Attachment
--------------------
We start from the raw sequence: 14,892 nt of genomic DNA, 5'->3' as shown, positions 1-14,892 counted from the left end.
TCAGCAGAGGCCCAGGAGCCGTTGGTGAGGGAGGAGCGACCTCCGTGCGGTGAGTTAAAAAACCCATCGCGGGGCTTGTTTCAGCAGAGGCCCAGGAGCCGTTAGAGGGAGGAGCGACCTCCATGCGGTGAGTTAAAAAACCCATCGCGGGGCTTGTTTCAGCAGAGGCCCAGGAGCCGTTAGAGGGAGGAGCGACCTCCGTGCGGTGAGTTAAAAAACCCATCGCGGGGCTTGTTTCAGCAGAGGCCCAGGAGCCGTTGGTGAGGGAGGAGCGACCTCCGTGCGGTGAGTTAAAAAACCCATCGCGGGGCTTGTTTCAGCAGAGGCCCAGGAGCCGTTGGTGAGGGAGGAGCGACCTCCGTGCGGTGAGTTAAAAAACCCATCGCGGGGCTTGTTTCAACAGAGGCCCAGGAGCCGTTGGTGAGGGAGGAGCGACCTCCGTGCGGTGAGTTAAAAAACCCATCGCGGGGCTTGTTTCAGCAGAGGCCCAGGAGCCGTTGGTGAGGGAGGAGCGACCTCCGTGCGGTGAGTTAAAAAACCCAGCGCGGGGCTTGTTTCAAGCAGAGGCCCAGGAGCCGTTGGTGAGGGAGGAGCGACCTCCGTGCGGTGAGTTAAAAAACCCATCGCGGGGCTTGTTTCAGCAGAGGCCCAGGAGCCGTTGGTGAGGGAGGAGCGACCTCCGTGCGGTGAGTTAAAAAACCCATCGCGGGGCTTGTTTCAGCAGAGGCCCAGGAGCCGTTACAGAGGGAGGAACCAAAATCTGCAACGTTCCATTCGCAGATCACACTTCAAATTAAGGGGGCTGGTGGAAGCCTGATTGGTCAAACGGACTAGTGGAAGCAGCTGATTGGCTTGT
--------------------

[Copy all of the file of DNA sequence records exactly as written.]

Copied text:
We start from the raw sequence: 14,892 nt of genomic DNA, 5'->3' as shown, positions 1-14,892 counted from the left end.
TCAGCAGAGGCCCAGGAGCCGTTGGTGAGGGAGGAGCGACCTCCGTGCGGTGAGTTAAAAAACCCATCGCGGGGCTTGTTTCAGCAGAGGCCCAGGAGCCGTTAGAGGGAGGAGCGACCTCCATGCGGTGAGTTAAAAAACCCATCGCGGGGCTTGTTTCAGCAGAGGCCCAGGAGCCGTTAGAGGGAGGAGCGACCTCCGTGCGGTGAGTTAAAAAACCCATCGCGGGGCTTGTTTCAGCAGAGGCCCAGGAGCCGTTGGTGAGGGAGGAGCGACCTCCGTGCGGTGAGTTAAAAAACCCATCGCGGGGCTTGTTTCAGCAGAGGCCCAGGAGCCGTTGGTGAGGGAGGAGCGACCTCCGTGCGGTGAGTTAAAAAACCCATCGCGGGGCTTGTTTCAACAGAGGCCCAGGAGCCGTTGGTGAGGGAGGAGCGACCTCCGTGCGGTGAGTTAAAAAACCCATCGCGGGGCTTGTTTCAGCAGAGGCCCAGGAGCCGTTGGTGAGGGAGGAGCGACCTCCGTGCGGTGAGTTAAAAAACCCAGCGCGGGGCTTGTTTCAAGCAGAGGCCCAGGAGCCGTTGGTGAGGGAGGAGCGACCTCCGTGCGGTGAGTTAAAAAACCCATCGCGGGGCTTGTTTCAGCAGAGGCCCAGGAGCCGTTGGTGAGGGAGGAGCGACCTCCGTGCGGTGAGTTAAAAAACCCATCGCGGGGCTTGTTTCAGCAGAGGCCCAGGAGCCGTTACAGAGGGAGGAACCAAAATCTGCAACGTTCCATTCGCAGATCACACTTCAAATTAAGGGGGCTGGTGGAAGCCTGATTGGTCAAACGGACTAGTGGAAGCAGCTGATTGGCTTGT